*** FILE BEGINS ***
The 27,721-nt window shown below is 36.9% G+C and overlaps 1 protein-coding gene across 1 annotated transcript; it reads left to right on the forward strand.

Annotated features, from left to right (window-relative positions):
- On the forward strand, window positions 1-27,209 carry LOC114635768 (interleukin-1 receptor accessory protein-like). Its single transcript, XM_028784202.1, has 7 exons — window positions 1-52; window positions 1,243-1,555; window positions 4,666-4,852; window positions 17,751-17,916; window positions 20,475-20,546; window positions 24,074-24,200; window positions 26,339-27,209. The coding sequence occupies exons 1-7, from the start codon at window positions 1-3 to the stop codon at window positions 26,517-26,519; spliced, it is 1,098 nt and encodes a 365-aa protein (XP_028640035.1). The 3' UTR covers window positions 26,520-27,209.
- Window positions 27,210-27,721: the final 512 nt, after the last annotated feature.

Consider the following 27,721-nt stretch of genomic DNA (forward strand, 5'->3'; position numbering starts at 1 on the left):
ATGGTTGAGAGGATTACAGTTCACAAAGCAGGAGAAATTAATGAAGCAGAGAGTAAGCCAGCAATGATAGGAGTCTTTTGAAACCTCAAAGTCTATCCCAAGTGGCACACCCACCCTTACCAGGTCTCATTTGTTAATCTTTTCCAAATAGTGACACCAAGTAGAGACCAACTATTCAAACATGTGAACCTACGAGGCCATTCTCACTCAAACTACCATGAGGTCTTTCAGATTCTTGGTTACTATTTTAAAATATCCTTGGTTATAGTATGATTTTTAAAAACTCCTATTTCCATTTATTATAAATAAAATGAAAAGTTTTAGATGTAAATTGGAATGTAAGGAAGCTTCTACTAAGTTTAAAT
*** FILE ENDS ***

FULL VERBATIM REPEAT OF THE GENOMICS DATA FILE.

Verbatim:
The 27,721-nt window shown below is 36.9% G+C and overlaps 1 protein-coding gene across 1 annotated transcript; it reads left to right on the forward strand.

Annotated features, from left to right (window-relative positions):
- On the forward strand, window positions 1-27,209 carry LOC114635768 (interleukin-1 receptor accessory protein-like). Its single transcript, XM_028784202.1, has 7 exons — window positions 1-52; window positions 1,243-1,555; window positions 4,666-4,852; window positions 17,751-17,916; window positions 20,475-20,546; window positions 24,074-24,200; window positions 26,339-27,209. The coding sequence occupies exons 1-7, from the start codon at window positions 1-3 to the stop codon at window positions 26,517-26,519; spliced, it is 1,098 nt and encodes a 365-aa protein (XP_028640035.1). The 3' UTR covers window positions 26,520-27,209.
- Window positions 27,210-27,721: the final 512 nt, after the last annotated feature.

Consider the following 27,721-nt stretch of genomic DNA (forward strand, 5'->3'; position numbering starts at 1 on the left):
ATGGTTGAGAGGATTACAGTTCACAAAGCAGGAGAAATTAATGAAGCAGAGAGTAAGCCAGCAATGATAGGAGTCTTTTGAAACCTCAAAGTCTATCCCAAGTGGCACACCCACCCTTACCAGGTCTCATTTGTTAATCTTTTCCAAATAGTGACACCAAGTAGAGACCAACTATTCAAACATGTGAACCTACGAGGCCATTCTCACTCAAACTACCATGAGGTCTTTCAGATTCTTGGTTACTATTTTAAAATATCCTTGGTTATAGTATGATTTTTAAAAACTCCTATTTCCATTTATTATAAATAAAATGAAAAGTTTTAGATGTAAATTGGAATGTAAGGAAGCTTCTACTAAGTTTAAAT